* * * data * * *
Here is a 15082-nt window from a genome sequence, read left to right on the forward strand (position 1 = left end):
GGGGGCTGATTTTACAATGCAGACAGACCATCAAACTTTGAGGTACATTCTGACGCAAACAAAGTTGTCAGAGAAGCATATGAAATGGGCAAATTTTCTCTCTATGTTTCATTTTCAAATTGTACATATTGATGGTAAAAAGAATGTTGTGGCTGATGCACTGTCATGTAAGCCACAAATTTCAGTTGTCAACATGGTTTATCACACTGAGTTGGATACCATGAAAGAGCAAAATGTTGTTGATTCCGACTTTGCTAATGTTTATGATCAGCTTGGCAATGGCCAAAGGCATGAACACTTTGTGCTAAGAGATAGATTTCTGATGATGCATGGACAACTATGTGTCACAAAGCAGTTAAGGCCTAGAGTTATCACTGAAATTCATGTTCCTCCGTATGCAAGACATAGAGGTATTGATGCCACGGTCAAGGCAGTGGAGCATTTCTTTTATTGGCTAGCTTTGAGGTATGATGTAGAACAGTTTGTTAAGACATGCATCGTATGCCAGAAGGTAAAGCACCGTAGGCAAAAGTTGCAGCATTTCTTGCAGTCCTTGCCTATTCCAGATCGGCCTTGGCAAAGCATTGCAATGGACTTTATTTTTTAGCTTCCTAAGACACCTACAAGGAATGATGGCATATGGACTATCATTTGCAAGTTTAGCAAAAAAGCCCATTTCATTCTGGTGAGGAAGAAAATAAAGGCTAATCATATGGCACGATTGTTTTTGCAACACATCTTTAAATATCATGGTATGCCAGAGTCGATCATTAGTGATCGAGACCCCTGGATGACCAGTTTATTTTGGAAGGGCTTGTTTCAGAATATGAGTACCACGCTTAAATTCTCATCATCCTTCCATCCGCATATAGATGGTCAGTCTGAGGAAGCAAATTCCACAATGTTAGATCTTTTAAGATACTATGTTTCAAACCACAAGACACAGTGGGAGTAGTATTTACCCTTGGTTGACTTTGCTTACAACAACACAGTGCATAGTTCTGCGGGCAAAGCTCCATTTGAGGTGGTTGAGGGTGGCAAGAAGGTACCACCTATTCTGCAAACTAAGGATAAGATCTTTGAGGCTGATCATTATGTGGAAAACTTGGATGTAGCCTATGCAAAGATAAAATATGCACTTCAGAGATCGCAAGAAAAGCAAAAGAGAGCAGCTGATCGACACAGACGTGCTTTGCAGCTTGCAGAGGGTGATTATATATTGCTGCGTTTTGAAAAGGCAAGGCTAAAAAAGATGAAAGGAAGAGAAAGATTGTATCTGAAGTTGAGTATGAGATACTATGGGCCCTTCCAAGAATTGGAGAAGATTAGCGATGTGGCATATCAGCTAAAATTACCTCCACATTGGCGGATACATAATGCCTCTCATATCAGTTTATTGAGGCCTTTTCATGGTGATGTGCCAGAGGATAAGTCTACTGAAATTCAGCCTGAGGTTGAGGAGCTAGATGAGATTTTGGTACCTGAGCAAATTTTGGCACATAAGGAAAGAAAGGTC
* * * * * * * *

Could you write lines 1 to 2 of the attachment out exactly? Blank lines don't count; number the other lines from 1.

Here is a 15082-nt window from a genome sequence, read left to right on the forward strand (position 1 = left end):
GGGGGCTGATTTTACAATGCAGACAGACCATCAAACTTTGAGGTACATTCTGACGCAAACAAAGTTGTCAGAGAAGCATATGAAATGGGCAAATTTTCTCTCTATGTTTCATTTTCAAATTGTACATATTGATGGTAAAAAGAATGTTGTGGCTGATGCACTGTCATGTAAGCCACAAATTTCAGTTGTCAACATGGTTTATCACACTGAGTTGGATACCATGAAAGAGCAAAATGTTGTTGATTCCGACTTTGCTAATGTTTATGATCAGCTTGGCAATGGCCAAAGGCATGAACACTTTGTGCTAAGAGATAGATTTCTGATGATGCATGGACAACTATGTGTCACAAAGCAGTTAAGGCCTAGAGTTATCACTGAAATTCATGTTCCTCCGTATGCAAGACATAGAGGTATTGATGCCACGGTCAAGGCAGTGGAGCATTTCTTTTATTGGCTAGCTTTGAGGTATGATGTAGAACAGTTTGTTAAGACATGCATCGTATGCCAGAAGGTAAAGCACCGTAGGCAAAAGTTGCAGCATTTCTTGCAGTCCTTGCCTATTCCAGATCGGCCTTGGCAAAGCATTGCAATGGACTTTATTTTTTAGCTTCCTAAGACACCTACAAGGAATGATGGCATATGGACTATCATTTGCAAGTTTAGCAAAAAAGCCCATTTCATTCTGGTGAGGAAGAAAATAAAGGCTAATCATATGGCACGATTGTTTTTGCAACACATCTTTAAATATCATGGTATGCCAGAGTCGATCATTAGTGATCGAGACCCCTGGATGACCAGTTTATTTTGGAAGGGCTTGTTTCAGAATATGAGTACCACGCTTAAATTCTCATCATCCTTCCATCCGCATATAGATGGTCAGTCTGAGGAAGCAAATTCCACAATGTTAGATCTTTTAAGATACTATGTTTCAAACCACAAGACACAGTGGGAGTAGTATTTACCCTTGGTTGACTTTGCTTACAACAACACAGTGCATAGTTCTGCGGGCAAAGCTCCATTTGAGGTGGTTGAGGGTGGCAAGAAGGTACCACCTATTCTGCAAACTAAGGATAAGATCTTTGAGGCTGATCATTATGTGGAAAACTTGGATGTAGCCTATGCAAAGATAAAATATGCACTTCAGAGATCGCAAGAAAAGCAAAAGAGAGCAGCTGATCGACACAGACGTGCTTTGCAGCTTGCAGAGGGTGATTATATATTGCTGCGTTTTGAAAAGGCAAGGCTAAAAAAGATGAAAGGAAGAGAAAGATTGTATCTGAAGTTGAGTATGAGATACTATGGGCCCTTCCAAGAATTGGAGAAGATTAGCGATGTGGCATATCAGCTAAAATTACCTCCACATTGGCGGATACATAATGCCTCTCATATCAGTTTATTGAGGCCTTTTCATGGTGATGTGCCAGAGGATAAGTCTACTGAAATTCAGCCTGAGGTTGAGGAGCTAGATGAGATTTTGGTACCTGAGCAAATTTTGGCACATAAGGAAAGAAAGGTC